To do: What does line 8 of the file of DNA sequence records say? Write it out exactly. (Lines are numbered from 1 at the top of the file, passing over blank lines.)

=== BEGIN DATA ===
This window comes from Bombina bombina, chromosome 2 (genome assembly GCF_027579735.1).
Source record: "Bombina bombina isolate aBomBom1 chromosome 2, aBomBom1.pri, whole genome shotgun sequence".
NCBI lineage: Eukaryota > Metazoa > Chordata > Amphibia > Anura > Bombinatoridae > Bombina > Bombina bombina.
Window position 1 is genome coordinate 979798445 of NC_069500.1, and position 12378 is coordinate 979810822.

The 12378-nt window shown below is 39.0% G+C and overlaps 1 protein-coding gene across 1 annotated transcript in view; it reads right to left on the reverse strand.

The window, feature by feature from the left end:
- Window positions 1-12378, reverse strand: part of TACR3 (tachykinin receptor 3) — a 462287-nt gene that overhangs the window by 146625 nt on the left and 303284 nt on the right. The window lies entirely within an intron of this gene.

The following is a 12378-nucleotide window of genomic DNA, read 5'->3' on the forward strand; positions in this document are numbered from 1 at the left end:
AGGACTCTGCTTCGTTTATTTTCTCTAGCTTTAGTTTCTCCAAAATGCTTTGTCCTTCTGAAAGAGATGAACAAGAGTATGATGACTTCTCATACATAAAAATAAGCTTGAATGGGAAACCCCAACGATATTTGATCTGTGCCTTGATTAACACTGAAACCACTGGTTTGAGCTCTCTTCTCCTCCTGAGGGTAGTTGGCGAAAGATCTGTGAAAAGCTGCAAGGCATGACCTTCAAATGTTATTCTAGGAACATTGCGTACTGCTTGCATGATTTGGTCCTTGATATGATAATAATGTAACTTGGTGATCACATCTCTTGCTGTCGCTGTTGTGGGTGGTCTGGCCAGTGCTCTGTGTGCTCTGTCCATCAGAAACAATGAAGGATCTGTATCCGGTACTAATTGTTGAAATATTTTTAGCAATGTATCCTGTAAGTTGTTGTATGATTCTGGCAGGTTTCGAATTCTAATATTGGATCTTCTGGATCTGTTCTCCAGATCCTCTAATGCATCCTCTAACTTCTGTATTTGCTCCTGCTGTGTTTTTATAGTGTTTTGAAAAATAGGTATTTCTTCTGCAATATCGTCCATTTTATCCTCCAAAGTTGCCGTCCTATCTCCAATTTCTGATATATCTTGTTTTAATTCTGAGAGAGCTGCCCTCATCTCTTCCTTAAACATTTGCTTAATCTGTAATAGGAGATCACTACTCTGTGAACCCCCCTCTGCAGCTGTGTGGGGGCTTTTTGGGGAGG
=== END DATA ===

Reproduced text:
The following is a 12378-nucleotide window of genomic DNA, read 5'->3' on the forward strand; positions in this document are numbered from 1 at the left end: